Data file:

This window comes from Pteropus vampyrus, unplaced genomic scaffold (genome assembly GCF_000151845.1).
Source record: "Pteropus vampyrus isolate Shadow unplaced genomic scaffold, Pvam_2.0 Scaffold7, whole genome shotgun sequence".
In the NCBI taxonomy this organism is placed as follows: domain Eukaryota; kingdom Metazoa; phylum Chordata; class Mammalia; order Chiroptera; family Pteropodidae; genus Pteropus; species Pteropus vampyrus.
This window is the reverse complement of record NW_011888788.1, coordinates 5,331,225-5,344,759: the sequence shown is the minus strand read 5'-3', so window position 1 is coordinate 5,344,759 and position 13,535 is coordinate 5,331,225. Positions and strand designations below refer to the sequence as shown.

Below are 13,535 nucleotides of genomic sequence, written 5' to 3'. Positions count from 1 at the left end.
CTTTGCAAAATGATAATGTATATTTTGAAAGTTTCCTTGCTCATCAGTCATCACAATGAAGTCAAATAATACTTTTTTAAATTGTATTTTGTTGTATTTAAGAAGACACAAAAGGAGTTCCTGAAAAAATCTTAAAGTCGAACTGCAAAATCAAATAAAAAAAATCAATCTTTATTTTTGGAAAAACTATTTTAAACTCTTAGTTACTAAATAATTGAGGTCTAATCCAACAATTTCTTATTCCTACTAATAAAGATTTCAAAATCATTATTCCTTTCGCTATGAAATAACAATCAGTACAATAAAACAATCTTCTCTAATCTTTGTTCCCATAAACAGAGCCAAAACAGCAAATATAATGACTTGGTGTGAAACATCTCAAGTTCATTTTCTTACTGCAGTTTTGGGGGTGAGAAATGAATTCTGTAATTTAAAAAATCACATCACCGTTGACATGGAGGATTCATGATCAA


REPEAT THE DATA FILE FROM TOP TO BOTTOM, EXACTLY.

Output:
This window comes from Pteropus vampyrus, unplaced genomic scaffold (genome assembly GCF_000151845.1).
Source record: "Pteropus vampyrus isolate Shadow unplaced genomic scaffold, Pvam_2.0 Scaffold7, whole genome shotgun sequence".
In the NCBI taxonomy this organism is placed as follows: domain Eukaryota; kingdom Metazoa; phylum Chordata; class Mammalia; order Chiroptera; family Pteropodidae; genus Pteropus; species Pteropus vampyrus.
This window is the reverse complement of record NW_011888788.1, coordinates 5,331,225-5,344,759: the sequence shown is the minus strand read 5'-3', so window position 1 is coordinate 5,344,759 and position 13,535 is coordinate 5,331,225. Positions and strand designations below refer to the sequence as shown.

Below are 13,535 nucleotides of genomic sequence, written 5' to 3'. Positions count from 1 at the left end.
CTTTGCAAAATGATAATGTATATTTTGAAAGTTTCCTTGCTCATCAGTCATCACAATGAAGTCAAATAATACTTTTTTAAATTGTATTTTGTTGTATTTAAGAAGACACAAAAGGAGTTCCTGAAAAAATCTTAAAGTCGAACTGCAAAATCAAATAAAAAAAATCAATCTTTATTTTTGGAAAAACTATTTTAAACTCTTAGTTACTAAATAATTGAGGTCTAATCCAACAATTTCTTATTCCTACTAATAAAGATTTCAAAATCATTATTCCTTTCGCTATGAAATAACAATCAGTACAATAAAACAATCTTCTCTAATCTTTGTTCCCATAAACAGAGCCAAAACAGCAAATATAATGACTTGGTGTGAAACATCTCAAGTTCATTTTCTTACTGCAGTTTTGGGGGTGAGAAATGAATTCTGTAATTTAAAAAATCACATCACCGTTGACATGGAGGATTCATGATCAA